How did we get to be so concerned about the environment? Well, aside from growing up amid global environmental issues, watch that guy tossing a snowball in Congress, and that might explain things better.
6. Convenient Food
That lunch won’t make itself – or will it? Yeah, we’re a bit lazy. According to USA Today, convenience stores are almost twice as important to us as fast-food restaurants. This is why big-name convenience stores like 7-11, Wawa and Sheetz have upgraded their menu options. Sometimes we consider getting a hoagie or a smoothie to be eating out.
Don’t forget Chipotle, either. We may be broke, but we’ll never pass up a burrito bowl. (Or at least I won’t.) Of all fast food options, Chipotle makes up the second most purchases by Millennials, beaten only by McDonald’s. And, with 6.4% of purchases from Millennials and only 1.7% from the general population, it’s the largest difference. Why is it that we crave Chipotle so much more than other generations? It’s likely our love for customizable dishes.
7. Healthy Food
So yeah, we still love Lunchables and Nutella-to-go, but when we can afford a healthy meal we’ll jump on the opportunity.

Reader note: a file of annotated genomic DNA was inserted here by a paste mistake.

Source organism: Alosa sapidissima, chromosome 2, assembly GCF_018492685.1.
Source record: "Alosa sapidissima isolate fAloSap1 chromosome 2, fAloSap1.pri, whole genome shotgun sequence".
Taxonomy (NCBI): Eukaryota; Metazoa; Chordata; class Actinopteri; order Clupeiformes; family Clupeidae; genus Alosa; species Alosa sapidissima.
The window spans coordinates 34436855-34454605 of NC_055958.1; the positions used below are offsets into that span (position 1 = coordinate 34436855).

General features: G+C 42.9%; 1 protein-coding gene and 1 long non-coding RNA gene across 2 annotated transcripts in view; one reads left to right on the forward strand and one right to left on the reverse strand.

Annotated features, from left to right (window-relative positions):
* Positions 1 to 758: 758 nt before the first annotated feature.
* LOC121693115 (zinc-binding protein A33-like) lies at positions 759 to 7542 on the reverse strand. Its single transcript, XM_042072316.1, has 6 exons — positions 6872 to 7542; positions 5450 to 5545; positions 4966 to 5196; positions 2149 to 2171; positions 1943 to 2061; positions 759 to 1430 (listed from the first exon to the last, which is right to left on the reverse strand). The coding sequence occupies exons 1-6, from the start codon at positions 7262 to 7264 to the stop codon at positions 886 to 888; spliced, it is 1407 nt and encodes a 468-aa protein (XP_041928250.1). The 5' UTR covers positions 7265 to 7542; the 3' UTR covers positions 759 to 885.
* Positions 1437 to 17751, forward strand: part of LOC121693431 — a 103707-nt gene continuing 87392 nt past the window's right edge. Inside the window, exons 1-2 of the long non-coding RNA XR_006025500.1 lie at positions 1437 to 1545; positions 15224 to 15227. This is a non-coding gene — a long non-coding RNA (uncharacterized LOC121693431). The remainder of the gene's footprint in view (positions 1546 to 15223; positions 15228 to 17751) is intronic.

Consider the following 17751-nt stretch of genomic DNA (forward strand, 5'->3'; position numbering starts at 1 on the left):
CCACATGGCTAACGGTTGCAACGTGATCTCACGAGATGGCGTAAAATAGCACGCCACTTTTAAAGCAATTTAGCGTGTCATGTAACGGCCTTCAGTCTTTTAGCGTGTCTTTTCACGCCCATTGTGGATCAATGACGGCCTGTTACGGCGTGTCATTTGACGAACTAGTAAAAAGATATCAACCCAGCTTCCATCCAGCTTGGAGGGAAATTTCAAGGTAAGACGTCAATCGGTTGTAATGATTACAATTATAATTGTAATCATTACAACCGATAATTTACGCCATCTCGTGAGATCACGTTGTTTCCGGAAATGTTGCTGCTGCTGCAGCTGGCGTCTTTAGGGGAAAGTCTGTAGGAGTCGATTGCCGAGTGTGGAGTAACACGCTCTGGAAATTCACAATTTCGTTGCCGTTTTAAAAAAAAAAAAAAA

Forbes says we’re willing to go to great lengths to find fresh and healthy food. Whereas older generations were loyal to specific brands, we’re more willing to try different distribution models for food, such as buying food online and going to a variety of grocery stores.
We’re are also more aligned with the food movement, which supports such establishments as organic farms, ethnic/specialty foods and small-batch jams.
8. Small Batch Spirits
We’re crafty people – so naturally, we like craft spirits, right? Mediapost believes our interest is driven by four reasons: a desire for exclusivity, local preferences, longing for nostalgia and appreciation for the process.